Tuesday, May 6, 2014

Guest Post: What Frozen Means to Me by Leila McGuire

After months of me waiting to dish with her about it, she's finally watched Frozen and I had a proud parent moment. I think I need more than one hand to count the number of times that we've watched it since it came out on DVD. And since I got the Bluray combo pack for Easter, I suspect we'll be watching it in hi-def glory soon. I'm so pleased that she has written a post in which I thinks she shares what most of us feel about this amazing Disney feature. Take it away, Leila!

I’m 27 years old and I am hopelessly addicted to Frozen.

There I said it. But if you don’t mind, I will be avoiding the twelve step program this time. The addiction to Frozen is beautiful, full of hope, and empowering.

To be honest, I was a holdout on this movie. In my stint as a Disney lover, I have really just had enough princesses in my life. Ariel will always be my Princess. Mulan and Kida were the last girls that empowered me to kick ass. And everything else is full of “Prince Charming” and fluffy ballroom gowns. I am kind of over it.

So I was a little skeptical of talking snowmen, handsome viking-esque dudes with reindeer, and beautiful snow princesses.

I couldn’t have been more wrong. Elsa has stolen my heart in the most amazing way and I listen to Let It Go on repeat. Disney finally got it right. Let me tell you why this movie means so much to me and what I hope it proves to young girls.

Elsa, Sexuality, and Pride

This song, while catchy and beautiful, had absolutely no meaning until I watched the sequence in the movie. Even the first time it didn’t set in. But then my soul was touched and empowered the second when the whole picture set in. And I remembered what it was like to be just like Elsa.

Even now, I’m crying thinking about how powerful of a moment it is to look at the life you have been living, cast it away and embrace who you are. To not shy away from the side of you others may not like and just be exactly who you want to be. There is nothing that can compare to that moment.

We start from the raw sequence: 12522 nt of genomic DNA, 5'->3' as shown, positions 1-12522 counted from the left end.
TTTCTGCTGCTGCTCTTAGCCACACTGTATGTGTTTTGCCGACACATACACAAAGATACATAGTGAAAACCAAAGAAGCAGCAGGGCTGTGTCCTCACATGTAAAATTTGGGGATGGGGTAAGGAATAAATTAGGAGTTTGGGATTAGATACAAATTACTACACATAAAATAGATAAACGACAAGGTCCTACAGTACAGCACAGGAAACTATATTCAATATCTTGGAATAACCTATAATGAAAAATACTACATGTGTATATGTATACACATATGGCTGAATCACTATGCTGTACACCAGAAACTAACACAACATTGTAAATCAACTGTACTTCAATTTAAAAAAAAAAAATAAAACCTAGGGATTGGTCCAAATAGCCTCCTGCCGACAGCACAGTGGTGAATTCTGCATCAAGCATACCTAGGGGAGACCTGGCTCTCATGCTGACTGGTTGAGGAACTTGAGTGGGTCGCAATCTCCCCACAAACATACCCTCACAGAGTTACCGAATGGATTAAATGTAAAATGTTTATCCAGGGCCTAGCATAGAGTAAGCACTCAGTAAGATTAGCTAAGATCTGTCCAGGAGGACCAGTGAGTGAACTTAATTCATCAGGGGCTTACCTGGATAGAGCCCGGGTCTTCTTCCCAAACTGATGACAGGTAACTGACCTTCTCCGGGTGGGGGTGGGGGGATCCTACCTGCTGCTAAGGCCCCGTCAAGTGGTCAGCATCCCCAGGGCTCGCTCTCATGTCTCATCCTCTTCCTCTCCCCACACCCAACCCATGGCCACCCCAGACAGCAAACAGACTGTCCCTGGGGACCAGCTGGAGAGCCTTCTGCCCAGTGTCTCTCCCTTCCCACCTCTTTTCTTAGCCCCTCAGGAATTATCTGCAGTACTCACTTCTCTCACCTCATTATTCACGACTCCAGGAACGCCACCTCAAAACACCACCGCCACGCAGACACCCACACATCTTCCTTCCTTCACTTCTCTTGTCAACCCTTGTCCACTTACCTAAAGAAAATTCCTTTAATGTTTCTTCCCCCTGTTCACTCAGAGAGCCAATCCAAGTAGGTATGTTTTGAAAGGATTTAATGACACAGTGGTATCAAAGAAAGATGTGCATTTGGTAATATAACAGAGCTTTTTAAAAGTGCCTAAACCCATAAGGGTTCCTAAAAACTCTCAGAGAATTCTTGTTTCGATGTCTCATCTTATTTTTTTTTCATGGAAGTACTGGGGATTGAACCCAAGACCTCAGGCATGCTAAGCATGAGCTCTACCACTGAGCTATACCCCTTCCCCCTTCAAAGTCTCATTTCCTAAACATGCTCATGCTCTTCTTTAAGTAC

You know what is so special about that moment? It is so scary and can make you feel so alien in your own skin because you’re casting out what you’ve been taught to believe but people will honestly appreciate who you are. I get more attention, more praise, more compliments, and more sincere friends than I ever had pretending to be what I thought was expected. I’m confident where before I wasn’t good enough. I’m beautiful where before I was awkward. I’m strong where before I was weak.

And no one can take that away.

It really just makes me want to scream “I don’t care what they’re going to say” and I embrace that the “fears that once controlled me, can’t get to me at all”.

This movie would have changed my life years ago.

And I sincerely hope that Elsa affirms this notion in young girls. Young girls need to be empowered in a world that will want to beat them down. Everyone needs to know what it is like to be who they want to be.

But Disney got something else right here. It isn’t just empowering people of all ages; it is a grown character coming not only into her womanhood as a Queen but embracing her sexuality. For the record, I don’t mean that in the sexual preference sort of way. I mean she quite literally lets her hair down, dons a dress with a hip slit, and struts knowing she is beautiful.

That is a powerful moment for girls who are growing up in a new generation. A generation away from strong women like Mulan and Pocahontas, this really is important.

As a last thought, I really disagree that Elsa says the perfect girl is gone because in my opinion, anyone that amazingly strong and confident is perfect.

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